As a society, we never have conversations about death and dying until it's too late.
I was asked to be in charge of a COVID-19 only ICU for the duration of the COVID-19 crisis. I normally work in busy surgical intensive care, which means I'm used to dealing with the sickest patients who also happen to need surgery. Fortunately, what we don't see working in surgery is a lot of death.
Sure, I've withdrawn care on many patients, mainly because I've been a nurse for a long time. But never 15 people in one work week.
I've thought a lot about death and dying over the years, and often have had the thought of how horrible it would be to die alone alone, especially because I don't have any family here in New Orleans.
My dream for everybody is to have their family members with them when they pass, and for their passing to be a peaceful experience, because that's what people deserve.
We have the technology and knowledge to help people, and we tried to help as many people as we possibly could. Everyone I worked with used every bit of combined education and experience to treat our COVID-19 patients. Unfortunately, some things were beyond repair.
It's been really hard, especially when you've been there every day and a patient finally looked like they were progressing, then quite suddenly they are back to square one with medications and vent settings, or worse.
If you've seen the data on our COVID-19 death rates, it goes up, then it's down, then up, then down. It comes in waves because these patients came in waves as well.
Many of these patients need significant supportive care, meaning help to support their lungs, or if their kidneys were affected, they'd need a dialysis machine. There are interventions for each affected organ system, and hopefully we can get them through without too many other complications with these interventions.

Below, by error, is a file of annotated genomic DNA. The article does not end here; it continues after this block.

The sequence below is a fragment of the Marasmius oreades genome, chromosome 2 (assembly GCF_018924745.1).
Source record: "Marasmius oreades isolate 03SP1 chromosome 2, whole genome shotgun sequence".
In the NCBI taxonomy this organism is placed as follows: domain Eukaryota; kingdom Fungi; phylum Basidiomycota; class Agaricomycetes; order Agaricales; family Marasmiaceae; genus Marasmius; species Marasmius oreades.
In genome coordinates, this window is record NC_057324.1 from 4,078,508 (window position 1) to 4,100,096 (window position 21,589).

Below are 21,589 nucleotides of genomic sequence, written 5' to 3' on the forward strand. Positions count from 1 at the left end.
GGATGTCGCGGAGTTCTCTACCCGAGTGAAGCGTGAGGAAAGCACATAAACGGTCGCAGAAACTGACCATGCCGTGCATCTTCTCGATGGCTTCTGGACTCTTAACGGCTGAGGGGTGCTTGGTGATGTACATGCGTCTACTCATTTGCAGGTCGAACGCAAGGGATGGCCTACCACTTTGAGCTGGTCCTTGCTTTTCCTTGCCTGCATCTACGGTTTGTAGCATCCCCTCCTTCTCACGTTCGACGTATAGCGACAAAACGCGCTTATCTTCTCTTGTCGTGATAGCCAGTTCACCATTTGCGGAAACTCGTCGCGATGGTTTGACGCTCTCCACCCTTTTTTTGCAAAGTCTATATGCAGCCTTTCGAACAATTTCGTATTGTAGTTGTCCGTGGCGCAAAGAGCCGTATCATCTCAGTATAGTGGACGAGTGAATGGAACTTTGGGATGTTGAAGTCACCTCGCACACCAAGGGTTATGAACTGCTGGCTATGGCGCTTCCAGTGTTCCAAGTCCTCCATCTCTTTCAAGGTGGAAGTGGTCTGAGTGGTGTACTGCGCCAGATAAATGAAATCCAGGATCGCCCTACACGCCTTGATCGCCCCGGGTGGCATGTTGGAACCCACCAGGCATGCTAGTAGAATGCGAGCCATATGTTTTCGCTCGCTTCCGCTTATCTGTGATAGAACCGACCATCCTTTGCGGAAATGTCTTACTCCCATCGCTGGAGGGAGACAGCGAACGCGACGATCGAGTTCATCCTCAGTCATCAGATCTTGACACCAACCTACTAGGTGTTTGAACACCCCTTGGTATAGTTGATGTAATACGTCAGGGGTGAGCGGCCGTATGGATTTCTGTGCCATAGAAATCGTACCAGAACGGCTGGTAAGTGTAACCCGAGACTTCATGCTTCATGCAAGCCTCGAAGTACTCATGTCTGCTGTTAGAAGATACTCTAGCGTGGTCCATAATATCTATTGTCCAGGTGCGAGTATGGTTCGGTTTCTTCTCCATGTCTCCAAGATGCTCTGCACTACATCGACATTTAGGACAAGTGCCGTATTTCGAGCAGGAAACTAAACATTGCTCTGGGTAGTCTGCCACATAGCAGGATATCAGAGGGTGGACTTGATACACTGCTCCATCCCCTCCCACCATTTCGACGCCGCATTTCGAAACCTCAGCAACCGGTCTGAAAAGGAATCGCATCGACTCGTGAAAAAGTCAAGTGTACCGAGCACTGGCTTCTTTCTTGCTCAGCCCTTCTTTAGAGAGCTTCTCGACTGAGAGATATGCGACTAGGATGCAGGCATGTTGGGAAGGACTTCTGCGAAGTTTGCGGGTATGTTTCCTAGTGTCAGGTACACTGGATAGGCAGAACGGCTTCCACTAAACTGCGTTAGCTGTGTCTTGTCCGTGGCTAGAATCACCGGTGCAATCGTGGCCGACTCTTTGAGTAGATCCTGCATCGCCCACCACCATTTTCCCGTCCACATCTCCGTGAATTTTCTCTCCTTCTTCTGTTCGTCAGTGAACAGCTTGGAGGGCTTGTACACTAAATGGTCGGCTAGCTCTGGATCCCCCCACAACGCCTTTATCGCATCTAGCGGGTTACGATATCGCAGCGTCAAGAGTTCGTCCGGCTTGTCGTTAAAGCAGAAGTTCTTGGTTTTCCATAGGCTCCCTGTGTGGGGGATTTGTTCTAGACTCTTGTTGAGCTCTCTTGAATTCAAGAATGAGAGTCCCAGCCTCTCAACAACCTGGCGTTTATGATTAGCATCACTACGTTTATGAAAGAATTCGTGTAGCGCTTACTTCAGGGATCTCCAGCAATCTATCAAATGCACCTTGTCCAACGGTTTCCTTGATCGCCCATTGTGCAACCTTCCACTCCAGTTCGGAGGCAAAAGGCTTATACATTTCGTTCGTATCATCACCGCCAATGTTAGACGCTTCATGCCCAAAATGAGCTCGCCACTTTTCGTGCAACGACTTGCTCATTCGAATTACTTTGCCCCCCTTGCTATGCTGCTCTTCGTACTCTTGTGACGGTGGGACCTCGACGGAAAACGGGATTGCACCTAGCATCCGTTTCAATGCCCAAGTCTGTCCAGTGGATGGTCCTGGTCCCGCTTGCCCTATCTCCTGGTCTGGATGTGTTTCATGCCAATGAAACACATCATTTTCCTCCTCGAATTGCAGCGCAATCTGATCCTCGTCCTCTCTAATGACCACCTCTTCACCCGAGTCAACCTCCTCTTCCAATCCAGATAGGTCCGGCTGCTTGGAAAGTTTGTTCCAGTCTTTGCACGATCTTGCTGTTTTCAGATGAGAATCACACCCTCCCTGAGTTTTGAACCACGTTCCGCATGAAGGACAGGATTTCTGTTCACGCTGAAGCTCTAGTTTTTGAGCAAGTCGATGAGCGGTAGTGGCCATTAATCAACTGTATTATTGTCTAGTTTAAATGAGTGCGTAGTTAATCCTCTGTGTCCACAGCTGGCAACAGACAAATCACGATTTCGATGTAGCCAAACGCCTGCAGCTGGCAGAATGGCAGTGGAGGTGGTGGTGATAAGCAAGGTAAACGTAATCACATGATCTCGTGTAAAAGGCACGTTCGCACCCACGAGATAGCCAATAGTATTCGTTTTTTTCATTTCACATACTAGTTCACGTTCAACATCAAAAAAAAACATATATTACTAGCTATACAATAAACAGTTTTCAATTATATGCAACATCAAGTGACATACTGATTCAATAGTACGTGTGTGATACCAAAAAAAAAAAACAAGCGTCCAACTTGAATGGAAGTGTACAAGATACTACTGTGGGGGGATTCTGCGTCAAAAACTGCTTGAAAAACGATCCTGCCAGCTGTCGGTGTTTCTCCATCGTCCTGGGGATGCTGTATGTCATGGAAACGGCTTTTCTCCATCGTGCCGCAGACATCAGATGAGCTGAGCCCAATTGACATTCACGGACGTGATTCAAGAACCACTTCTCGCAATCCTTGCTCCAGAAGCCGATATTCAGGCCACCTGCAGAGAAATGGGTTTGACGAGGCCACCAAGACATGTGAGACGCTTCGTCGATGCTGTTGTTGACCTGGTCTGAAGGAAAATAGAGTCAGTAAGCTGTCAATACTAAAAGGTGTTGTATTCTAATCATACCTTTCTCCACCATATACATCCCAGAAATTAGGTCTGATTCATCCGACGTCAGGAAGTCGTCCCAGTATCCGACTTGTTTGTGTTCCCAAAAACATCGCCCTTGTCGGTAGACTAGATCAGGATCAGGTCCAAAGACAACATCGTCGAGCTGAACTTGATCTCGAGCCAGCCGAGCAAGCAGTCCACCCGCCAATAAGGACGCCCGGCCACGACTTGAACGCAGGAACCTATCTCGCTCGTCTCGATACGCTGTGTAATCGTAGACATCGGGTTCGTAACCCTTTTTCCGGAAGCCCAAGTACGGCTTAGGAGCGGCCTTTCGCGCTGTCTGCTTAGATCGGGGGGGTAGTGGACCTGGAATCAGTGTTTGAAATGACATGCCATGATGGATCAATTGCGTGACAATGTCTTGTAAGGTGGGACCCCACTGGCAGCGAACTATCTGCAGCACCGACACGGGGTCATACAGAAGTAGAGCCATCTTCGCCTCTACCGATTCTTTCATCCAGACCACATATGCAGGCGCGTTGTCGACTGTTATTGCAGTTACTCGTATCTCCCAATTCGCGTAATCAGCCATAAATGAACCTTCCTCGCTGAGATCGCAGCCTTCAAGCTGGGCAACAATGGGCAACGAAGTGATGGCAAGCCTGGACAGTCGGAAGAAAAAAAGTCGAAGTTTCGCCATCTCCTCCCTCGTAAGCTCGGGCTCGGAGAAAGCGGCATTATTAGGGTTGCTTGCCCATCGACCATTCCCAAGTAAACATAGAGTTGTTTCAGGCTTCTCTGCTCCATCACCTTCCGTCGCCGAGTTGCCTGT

But sometimes we'd get to a point where nothing was helping them anymore. We were at the end, and the patient was just slipping away. We're max on medications. We're max on the ventilator. It's just a matter of time, and we, the treatment team and family, then have to decide what to do next. Do we withdraw care, meaning we turn off the machines and let nature take its course, or we have to do a full code?
A full code is when you initiate chest compressions — putting your hands on their chest and pushing hard, often until rib bones crack.
I can hear it, even now. It's a memory that doesn't go away. It's awful and it's painful for the patient.
We then push high doses of IV medications to help restart the heart or try and fix dysrhythmias. We do continuous CPR. We don't stop for anything. Sometimes, it takes being with my knees on the bed to ensure that the blood is going to the brain with each compression.
That is not the way to die. It should be peaceful.
As a society, we never have conversations about death and dying until it's too late. But we should be having these conversations. People don't come back better, oftentimes they are much, much worse after a code.
Recently, a patient was showing signs that he was dying. It was the patient's wishes not to have the breathing tube put back in. He was struggling to breathe and needed more medications to keep his blood pressure up. The doctors talked to the family, and the family decided to proceed with making him comfortable so when he took those last breaths, it wasn't a struggle or a gasp for air.
I always make sure the patient looks their best for their transition.
I wash their faces. I'll put chapstick on their lips. I change their gown. And I do it because it shouldn't matter whether there's family there or not. They're human beings, and they deserve to be taken care of.
The bedside nurse and I were with this patient the whole time. It was really peaceful. There's a rhythm to a person's breathing when death is close. And with the last breath, a silent finality. It was really quiet, in an instant I felt overwhelming peace in an otherwise chaotic day.
Normally, family would be there talking about what kind of person they were, what they did and what they liked, but it was just the two of us. I didn't know what kind of a man he was, but I assume that, were the circumstances different, his wife and children would have been there.
We were there.
For me, these are people. This is someone's person. Dying doesn't have to be awful. A peaceful transition is the biggest gift you can give anybody who has been through 45 days of pain with a tube down their throat.
Someone told me years ago: not everybody's supposed to live forever.
As long as there are nurses, you'll never be alone.
I Washed Their Faces